This original God went through a series of emanations, during which its essence is seen as spontaneously expanding into many successive ‘generations’ of paired male and female beings, called ‘aeons’. The first of these is the Barbelo, a figure common throughout Sethianism, who is coactor in the emanations that follow. The aeons that result can be seen as representative of the various attributes of God, themselves indiscernible when not abstracted from their origin. In this sense, the Barbelo and the emanations may be seen as poetic devices allowing an otherwise utterly unknowable God to be discussed in a meaningful way amongst initiates. Collectively, God and the aeons comprise the sum total of the spiritual universe, known as the Pleroma.

At this point the myth is still only dealing with a spiritual, non-material universe. In some versions of the myth, the Spiritual Aeon Sophia imitates God’s actions in performing an emanation of her own, without the prior approval of the other aeons in the Pleroma. This results in a crisis within the Pleroma, leading to the appearance of the Yaldabaoth, a ‘serpent with a lion’s head’. This figure is commonly known as the demiurge, after the figure in Plato’s Timaeus. (Gr. δημιουργός dēmiourgós, Latinized demiurgus, meaning “artisan” or “craftsman”, lit. “public or skilled worker” (from δήμιος demios (belonging to the public) + έργον ergon (work)[2] This being is at first hidden by Sophia but subsequently escapes, stealing a portion of divine power from her in the process.

 

The creation of matter

Using this stolen power, Yaldabaoth creates a material world in imitation of the divine Pleroma. To complete this task, he spawns a group of entities known collectively as Archons, ‘petty rulers’ and craftsmen of the physical world. Like him, they are commonly depicted as theriomorphic, having the heads of animals. Some texts explicitly identify the Archons with the fallen angels described in the Enoch tradition in Judaic apocrypha. At this point the events of the Sethian narrative begin to cohere with the events of Genesis, with the demiurge and his archontic cohorts fulfilling the role of the creator. As in Genesis, the demiurge declares himself to be the only god, and that none exist superior to him; however, the audience’s knowledge of what has gone before casts this statement, and the nature of the creator itself, in a radically different light.

The demiurge creates Adam, during the process unwittingly transferring the portion of power stolen from Sophia into the first physical human body. He then creates Eve from Adam’s rib, in an attempt to isolate and regain the power he has lost. By way of this he attempts to rape Eve who now contains Sophia’s divine power; several texts depict him as failing when Sophia’s spirit transplants itself into the Tree of Knowledge; thereafter, the pair are ‘tempted’ by the serpent, and eat of the forbidden fruit, thereby once more regaining the power that the demiurge had stolen.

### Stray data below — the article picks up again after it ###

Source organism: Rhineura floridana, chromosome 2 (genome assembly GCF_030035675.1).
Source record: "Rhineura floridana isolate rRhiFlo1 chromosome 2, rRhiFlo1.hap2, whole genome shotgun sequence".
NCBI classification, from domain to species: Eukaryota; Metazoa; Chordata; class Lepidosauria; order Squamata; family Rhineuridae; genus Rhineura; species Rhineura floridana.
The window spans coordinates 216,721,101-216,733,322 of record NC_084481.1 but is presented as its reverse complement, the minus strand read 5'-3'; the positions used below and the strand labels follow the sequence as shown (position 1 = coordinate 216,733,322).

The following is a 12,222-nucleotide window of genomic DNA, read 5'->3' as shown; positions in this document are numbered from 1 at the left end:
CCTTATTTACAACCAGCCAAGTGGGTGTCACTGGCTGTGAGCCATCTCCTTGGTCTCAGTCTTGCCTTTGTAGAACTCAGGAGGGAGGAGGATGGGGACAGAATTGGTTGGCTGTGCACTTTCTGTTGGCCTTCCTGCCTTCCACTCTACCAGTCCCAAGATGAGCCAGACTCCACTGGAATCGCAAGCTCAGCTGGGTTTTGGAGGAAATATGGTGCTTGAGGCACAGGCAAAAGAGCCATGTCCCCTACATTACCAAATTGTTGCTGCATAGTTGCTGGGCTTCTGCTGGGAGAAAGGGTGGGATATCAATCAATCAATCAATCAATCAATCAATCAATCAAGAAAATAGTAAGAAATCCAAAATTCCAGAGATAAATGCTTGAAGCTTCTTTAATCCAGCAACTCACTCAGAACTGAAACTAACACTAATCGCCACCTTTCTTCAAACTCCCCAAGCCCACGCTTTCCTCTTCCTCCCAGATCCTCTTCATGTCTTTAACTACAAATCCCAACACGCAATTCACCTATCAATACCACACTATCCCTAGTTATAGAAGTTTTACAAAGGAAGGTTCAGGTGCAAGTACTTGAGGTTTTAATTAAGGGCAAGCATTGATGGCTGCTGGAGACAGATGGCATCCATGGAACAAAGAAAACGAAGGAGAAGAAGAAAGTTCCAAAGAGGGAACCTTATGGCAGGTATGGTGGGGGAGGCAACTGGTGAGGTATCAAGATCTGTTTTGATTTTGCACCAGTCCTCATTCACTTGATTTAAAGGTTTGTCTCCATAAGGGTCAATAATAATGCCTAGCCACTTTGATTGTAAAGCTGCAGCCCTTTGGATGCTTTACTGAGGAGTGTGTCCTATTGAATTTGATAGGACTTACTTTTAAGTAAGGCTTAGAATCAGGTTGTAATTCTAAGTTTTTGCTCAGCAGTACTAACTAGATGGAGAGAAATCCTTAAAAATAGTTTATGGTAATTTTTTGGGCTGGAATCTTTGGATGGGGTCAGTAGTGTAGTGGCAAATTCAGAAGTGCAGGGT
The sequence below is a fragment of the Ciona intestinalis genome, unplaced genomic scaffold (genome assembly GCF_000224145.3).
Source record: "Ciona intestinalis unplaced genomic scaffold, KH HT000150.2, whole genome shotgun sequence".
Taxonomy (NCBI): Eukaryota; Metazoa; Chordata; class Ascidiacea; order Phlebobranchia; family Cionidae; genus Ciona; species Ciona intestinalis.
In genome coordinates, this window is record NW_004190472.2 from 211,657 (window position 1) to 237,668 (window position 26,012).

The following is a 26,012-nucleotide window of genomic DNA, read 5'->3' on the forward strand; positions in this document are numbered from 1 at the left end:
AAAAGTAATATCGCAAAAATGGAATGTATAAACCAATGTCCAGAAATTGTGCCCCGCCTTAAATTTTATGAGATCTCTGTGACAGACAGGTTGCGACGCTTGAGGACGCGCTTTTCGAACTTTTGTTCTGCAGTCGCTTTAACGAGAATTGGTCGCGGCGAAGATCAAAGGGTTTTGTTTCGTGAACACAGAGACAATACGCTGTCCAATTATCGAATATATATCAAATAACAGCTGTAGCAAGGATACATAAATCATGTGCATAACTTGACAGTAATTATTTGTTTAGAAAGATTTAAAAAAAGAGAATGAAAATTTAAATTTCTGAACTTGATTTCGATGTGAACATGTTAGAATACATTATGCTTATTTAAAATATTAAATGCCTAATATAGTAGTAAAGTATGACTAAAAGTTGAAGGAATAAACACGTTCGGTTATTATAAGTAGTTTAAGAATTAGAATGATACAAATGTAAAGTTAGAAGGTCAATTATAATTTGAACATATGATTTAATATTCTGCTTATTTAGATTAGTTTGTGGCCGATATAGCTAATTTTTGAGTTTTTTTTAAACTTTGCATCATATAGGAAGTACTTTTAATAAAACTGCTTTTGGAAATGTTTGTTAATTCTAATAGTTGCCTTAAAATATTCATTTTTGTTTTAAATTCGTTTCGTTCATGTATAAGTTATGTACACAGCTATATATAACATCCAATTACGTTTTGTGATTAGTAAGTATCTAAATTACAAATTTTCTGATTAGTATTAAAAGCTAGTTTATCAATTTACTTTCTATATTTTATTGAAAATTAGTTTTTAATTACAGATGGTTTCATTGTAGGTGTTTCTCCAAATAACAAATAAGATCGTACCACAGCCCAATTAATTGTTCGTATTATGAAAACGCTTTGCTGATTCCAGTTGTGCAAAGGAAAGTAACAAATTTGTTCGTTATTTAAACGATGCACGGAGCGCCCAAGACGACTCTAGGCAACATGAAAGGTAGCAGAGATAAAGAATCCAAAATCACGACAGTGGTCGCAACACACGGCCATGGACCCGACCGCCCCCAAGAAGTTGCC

As is evident, the addition of the prologue radically alters the significance of events in Eden; rather than emphasizing a fall of human weakness in breaking God’s command, Sethians (and their inheritors) emphasize a crisis of the Divine Fullness as it encounters the ignorance of matter, as depicted in stories about Sophia. Adam and Eve’s removal from the Archon’s paradise is seen as a step towards freedom from the Archons, and the serpent in the Garden of Eden in some cases becomes a heroic, salvific figure rather than an adversary of humanity or a ‘proto-Satan’. Eating the fruit of Knowledge is the first act of human salvation from cruel, oppressive powers. See:

Studies in Neoplatonism: Ancient and Modern, Volume 6, Wallis & Bregman (Editors), SUNY Press, (1991), Chapter: Negative Theology in Gnosticism and Neoplatonism by Curtis L. Hancock p. 167 ISBN 0-7914-1337-3

Gnosticism and Platonism: The Platonizing Sethian texts from Nag Hammadi in their Relation to Later Platonic Literature, John D Turner, ISBN 0-7914-1338-1.

[ii]              Bibliography Gnostic Sexuality (Esoteric Christianity)

  • Daniélou, Alain (1984). Shiva and Dionysos: The Religion of Nature and Eros. Inner Traditions. ISBN 0-89281-057-2.
  • Free Encyclopedia of Thelema. Barbēlo. Retrieved March 5, 2005.
  • Hoeller, Stephan A. (1989). Jung and the Lost Gospels. Quest Books. ISBN 0-8356-0646-5.
  • Jonas, Hans (2001). The Gnostic Religion (3rd edition ed.). Beacon Press. ISBN 0-8070-5801-7.
  • Layton, Bentley (1987). The Gnostic Scriptures. SCM Press. ISBN 0-334-02022-0.
  • The Nag Hammadi Library. The Apocryphon of John Retrieved Oct. 21, 2004.
  • Rudolph, Kurt (1987). Gnosis: The Nature & History of Gnosticism. Harper & Row. ISBN 0-06-067018-5.
  • Woodroffe, Sir John (1929). Shakti and Shakta. Ganesh & Co.. http://www.sacred-texts.com/tantra/sas/index.htm.
  • This article uses text from A Dictionary of Christian Biography and Literature to the End of the Sixth Century A.D., with an Account of the Principal Sects and Heresies by Henry Wace.
  • This article incorporates text from the public-domain Catholic Encyclopedia of 1913.
  • The Nag Hammadi Library, James M. Robinson, Harper Collins, 1990